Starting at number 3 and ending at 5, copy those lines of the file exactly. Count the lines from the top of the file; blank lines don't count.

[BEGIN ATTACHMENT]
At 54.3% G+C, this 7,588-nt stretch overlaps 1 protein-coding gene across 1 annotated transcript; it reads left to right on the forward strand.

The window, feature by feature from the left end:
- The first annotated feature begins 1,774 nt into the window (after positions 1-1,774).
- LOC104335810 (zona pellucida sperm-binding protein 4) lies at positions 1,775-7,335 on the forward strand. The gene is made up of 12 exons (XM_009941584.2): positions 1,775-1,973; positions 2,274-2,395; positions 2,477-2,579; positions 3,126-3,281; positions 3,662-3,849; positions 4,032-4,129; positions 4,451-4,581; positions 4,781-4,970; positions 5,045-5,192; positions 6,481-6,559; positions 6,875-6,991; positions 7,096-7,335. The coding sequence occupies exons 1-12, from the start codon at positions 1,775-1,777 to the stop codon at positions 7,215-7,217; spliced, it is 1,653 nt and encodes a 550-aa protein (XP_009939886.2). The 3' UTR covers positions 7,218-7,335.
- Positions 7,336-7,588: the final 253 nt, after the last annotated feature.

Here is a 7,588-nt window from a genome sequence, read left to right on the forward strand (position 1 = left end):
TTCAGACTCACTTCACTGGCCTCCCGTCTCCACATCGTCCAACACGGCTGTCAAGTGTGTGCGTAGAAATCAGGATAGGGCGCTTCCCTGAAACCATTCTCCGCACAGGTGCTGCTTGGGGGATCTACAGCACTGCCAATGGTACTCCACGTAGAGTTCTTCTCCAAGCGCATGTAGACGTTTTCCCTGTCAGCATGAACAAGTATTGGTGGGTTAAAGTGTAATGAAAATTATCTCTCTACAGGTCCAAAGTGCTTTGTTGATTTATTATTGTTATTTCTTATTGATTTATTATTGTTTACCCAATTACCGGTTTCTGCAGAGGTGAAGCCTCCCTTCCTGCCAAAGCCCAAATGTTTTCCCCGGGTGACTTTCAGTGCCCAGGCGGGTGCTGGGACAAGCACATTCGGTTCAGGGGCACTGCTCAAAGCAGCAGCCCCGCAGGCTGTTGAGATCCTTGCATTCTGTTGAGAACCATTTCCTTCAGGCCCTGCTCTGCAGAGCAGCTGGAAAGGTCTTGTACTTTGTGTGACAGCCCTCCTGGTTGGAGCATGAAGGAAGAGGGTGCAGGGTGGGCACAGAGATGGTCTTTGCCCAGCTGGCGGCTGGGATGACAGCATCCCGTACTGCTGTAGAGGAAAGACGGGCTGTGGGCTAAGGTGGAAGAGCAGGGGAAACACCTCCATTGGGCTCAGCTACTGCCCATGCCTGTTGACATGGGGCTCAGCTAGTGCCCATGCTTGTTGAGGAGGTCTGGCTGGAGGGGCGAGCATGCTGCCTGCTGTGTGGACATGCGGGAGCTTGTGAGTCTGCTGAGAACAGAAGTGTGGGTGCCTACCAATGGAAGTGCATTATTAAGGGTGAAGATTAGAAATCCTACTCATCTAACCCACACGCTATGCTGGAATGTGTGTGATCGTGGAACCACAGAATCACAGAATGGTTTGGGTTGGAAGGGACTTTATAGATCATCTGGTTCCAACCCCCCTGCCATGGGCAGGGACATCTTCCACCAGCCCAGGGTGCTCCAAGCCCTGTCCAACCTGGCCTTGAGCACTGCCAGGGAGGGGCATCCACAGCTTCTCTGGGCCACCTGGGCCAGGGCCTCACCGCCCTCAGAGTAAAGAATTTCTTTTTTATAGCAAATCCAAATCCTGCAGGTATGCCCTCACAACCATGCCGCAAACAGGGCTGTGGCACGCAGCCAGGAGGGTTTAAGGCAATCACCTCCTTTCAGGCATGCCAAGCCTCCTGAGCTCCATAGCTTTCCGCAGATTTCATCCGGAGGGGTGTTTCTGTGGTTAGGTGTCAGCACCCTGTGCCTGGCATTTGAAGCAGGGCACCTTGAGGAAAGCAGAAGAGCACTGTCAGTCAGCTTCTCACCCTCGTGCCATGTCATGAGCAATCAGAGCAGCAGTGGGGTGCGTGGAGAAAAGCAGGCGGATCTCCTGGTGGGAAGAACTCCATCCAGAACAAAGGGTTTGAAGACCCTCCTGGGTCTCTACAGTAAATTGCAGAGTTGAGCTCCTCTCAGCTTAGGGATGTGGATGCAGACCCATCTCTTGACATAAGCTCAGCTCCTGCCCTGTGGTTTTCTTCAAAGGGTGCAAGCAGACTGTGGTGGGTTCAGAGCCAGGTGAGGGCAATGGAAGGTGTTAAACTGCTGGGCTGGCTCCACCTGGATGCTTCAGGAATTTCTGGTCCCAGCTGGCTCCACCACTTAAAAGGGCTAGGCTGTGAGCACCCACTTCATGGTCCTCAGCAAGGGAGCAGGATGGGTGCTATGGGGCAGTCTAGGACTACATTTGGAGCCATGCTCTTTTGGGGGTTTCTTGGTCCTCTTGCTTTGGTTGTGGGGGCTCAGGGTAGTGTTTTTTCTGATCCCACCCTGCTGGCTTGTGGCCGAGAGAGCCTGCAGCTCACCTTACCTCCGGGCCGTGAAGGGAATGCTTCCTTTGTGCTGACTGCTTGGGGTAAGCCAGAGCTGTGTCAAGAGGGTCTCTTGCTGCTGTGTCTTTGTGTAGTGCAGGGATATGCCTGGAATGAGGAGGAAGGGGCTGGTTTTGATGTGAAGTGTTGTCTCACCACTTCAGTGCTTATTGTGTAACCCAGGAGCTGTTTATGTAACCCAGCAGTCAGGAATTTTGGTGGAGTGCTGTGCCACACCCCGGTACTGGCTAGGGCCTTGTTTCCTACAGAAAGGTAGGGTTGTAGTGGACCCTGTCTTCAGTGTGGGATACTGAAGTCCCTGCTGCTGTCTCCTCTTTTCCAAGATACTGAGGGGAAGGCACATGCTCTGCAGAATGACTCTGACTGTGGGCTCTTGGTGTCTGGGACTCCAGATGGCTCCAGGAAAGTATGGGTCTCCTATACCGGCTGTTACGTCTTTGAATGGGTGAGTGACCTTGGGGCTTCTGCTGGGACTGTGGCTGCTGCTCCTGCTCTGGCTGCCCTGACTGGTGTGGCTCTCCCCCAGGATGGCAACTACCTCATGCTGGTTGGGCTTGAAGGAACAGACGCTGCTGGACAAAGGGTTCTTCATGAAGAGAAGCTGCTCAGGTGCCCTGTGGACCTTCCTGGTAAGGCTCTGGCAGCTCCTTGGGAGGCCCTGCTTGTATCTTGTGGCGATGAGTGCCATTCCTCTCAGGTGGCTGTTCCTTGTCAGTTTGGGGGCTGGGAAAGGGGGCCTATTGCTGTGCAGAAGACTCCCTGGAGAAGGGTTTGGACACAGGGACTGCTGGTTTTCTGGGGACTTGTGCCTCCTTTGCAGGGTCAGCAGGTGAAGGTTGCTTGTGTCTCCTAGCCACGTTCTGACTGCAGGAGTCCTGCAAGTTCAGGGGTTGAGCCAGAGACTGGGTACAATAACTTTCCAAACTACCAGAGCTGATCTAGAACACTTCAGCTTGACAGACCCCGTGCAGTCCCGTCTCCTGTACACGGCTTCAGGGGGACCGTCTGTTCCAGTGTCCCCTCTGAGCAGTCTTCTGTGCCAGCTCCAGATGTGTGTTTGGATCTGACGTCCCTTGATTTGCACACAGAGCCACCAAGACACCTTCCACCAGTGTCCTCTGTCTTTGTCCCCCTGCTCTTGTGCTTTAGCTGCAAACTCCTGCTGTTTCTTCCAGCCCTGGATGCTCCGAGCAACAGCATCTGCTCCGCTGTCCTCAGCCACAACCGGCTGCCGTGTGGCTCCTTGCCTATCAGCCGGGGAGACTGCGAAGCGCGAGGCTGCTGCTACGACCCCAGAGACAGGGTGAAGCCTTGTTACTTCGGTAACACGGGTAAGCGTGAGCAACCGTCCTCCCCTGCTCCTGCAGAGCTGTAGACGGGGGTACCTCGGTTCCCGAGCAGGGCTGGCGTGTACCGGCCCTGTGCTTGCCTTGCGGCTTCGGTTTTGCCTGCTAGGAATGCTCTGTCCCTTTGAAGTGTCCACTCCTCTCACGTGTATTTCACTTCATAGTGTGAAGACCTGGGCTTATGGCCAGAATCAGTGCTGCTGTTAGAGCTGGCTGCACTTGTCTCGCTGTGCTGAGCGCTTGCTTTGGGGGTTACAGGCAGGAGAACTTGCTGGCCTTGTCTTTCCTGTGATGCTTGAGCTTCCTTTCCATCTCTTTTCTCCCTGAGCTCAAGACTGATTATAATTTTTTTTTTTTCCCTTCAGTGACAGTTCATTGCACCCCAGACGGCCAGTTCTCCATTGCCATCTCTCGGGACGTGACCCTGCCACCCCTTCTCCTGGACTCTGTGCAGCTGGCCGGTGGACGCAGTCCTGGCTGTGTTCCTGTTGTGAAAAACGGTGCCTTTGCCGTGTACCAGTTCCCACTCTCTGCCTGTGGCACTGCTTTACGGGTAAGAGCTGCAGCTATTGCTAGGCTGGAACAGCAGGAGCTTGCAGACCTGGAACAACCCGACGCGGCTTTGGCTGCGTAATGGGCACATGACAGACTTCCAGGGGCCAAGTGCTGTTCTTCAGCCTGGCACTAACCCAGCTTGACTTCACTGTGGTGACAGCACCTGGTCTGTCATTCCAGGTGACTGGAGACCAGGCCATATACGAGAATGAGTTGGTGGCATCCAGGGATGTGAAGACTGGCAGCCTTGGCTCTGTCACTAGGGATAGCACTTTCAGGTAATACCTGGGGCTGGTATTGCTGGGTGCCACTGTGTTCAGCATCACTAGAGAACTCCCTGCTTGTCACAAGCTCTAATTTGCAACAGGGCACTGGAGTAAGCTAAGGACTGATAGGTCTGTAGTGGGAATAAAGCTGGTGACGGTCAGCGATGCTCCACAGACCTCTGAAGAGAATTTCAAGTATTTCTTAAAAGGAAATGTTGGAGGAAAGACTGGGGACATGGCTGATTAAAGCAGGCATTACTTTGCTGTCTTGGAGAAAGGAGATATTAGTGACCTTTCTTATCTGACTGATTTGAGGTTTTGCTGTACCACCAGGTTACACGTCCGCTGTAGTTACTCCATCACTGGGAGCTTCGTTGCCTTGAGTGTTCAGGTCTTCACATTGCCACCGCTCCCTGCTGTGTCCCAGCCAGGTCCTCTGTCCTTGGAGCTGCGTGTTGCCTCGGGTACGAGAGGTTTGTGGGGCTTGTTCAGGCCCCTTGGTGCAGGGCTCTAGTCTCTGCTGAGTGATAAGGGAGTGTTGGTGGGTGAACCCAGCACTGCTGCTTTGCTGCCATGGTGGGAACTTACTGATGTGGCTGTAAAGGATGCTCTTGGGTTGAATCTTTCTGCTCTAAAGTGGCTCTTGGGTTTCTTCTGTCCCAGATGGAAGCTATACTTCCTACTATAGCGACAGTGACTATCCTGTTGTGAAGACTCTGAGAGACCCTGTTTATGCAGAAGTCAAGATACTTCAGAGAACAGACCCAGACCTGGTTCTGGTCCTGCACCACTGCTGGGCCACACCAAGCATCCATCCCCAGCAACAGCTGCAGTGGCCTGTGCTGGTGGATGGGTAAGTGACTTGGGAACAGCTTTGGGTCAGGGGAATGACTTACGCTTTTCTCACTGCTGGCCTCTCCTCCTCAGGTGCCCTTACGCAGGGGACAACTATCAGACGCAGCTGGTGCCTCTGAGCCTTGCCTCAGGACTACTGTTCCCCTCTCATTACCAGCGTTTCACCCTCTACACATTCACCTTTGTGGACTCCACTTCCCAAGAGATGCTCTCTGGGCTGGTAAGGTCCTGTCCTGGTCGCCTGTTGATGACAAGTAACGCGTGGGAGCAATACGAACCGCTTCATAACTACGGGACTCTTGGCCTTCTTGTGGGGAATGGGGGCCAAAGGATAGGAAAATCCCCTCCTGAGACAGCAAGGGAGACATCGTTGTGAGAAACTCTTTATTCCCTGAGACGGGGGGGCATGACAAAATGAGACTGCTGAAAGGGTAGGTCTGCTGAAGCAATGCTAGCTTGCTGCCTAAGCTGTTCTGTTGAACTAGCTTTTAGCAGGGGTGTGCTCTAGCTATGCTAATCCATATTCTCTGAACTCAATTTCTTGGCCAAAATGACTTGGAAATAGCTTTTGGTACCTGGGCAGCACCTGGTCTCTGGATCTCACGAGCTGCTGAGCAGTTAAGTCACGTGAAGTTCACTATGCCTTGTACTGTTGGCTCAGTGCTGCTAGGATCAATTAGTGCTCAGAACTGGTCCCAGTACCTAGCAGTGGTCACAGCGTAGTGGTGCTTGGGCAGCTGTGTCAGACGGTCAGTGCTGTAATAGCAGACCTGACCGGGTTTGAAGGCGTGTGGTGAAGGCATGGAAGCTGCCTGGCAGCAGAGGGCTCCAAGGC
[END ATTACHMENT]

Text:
- The first annotated feature begins 1,774 nt into the window (after positions 1-1,774).
- LOC104335810 (zona pellucida sperm-binding protein 4) lies at positions 1,775-7,335 on the forward strand. The gene is made up of 12 exons (XM_009941584.2): positions 1,775-1,973; positions 2,274-2,395; positions 2,477-2,579; positions 3,126-3,281; positions 3,662-3,849; positions 4,032-4,129; positions 4,451-4,581; positions 4,781-4,970; positions 5,045-5,192; positions 6,481-6,559; positions 6,875-6,991; positions 7,096-7,335. The coding sequence occupies exons 1-12, from the start codon at positions 1,775-1,777 to the stop codon at positions 7,215-7,217; spliced, it is 1,653 nt and encodes a 550-aa protein (XP_009939886.2). The 3' UTR covers positions 7,218-7,335.
- Positions 7,336-7,588: the final 253 nt, after the last annotated feature.